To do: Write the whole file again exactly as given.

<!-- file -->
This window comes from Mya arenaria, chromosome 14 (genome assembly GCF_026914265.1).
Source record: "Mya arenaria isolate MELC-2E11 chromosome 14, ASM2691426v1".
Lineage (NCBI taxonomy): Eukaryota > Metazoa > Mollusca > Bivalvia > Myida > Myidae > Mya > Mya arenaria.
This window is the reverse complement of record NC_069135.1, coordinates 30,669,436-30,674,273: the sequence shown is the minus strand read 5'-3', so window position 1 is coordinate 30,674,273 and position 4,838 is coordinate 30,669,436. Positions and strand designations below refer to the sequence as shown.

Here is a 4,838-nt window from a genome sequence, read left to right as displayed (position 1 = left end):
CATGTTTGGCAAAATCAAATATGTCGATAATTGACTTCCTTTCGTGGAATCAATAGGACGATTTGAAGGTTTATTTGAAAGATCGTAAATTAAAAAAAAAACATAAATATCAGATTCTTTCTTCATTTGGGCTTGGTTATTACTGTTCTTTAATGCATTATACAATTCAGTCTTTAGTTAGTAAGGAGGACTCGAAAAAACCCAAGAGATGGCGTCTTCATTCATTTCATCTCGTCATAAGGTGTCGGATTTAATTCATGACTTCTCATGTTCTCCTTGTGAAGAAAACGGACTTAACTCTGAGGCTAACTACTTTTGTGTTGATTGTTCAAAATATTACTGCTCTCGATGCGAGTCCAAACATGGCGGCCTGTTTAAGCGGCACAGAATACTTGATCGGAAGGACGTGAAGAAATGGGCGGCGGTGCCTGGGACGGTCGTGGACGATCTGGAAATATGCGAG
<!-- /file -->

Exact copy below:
This window comes from Mya arenaria, chromosome 14 (genome assembly GCF_026914265.1).
Source record: "Mya arenaria isolate MELC-2E11 chromosome 14, ASM2691426v1".
Lineage (NCBI taxonomy): Eukaryota > Metazoa > Mollusca > Bivalvia > Myida > Myidae > Mya > Mya arenaria.
This window is the reverse complement of record NC_069135.1, coordinates 30,669,436-30,674,273: the sequence shown is the minus strand read 5'-3', so window position 1 is coordinate 30,674,273 and position 4,838 is coordinate 30,669,436. Positions and strand designations below refer to the sequence as shown.

Here is a 4,838-nt window from a genome sequence, read left to right as displayed (position 1 = left end):
CATGTTTGGCAAAATCAAATATGTCGATAATTGACTTCCTTTCGTGGAATCAATAGGACGATTTGAAGGTTTATTTGAAAGATCGTAAATTAAAAAAAAAACATAAATATCAGATTCTTTCTTCATTTGGGCTTGGTTATTACTGTTCTTTAATGCATTATACAATTCAGTCTTTAGTTAGTAAGGAGGACTCGAAAAAACCCAAGAGATGGCGTCTTCATTCATTTCATCTCGTCATAAGGTGTCGGATTTAATTCATGACTTCTCATGTTCTCCTTGTGAAGAAAACGGACTTAACTCTGAGGCTAACTACTTTTGTGTTGATTGTTCAAAATATTACTGCTCTCGATGCGAGTCCAAACATGGCGGCCTGTTTAAGCGGCACAGAATACTTGATCGGAAGGACGTGAAGAAATGGGCGGCGGTGCCTGGGACGGTCGTGGACGATCTGGAAATATGCGAG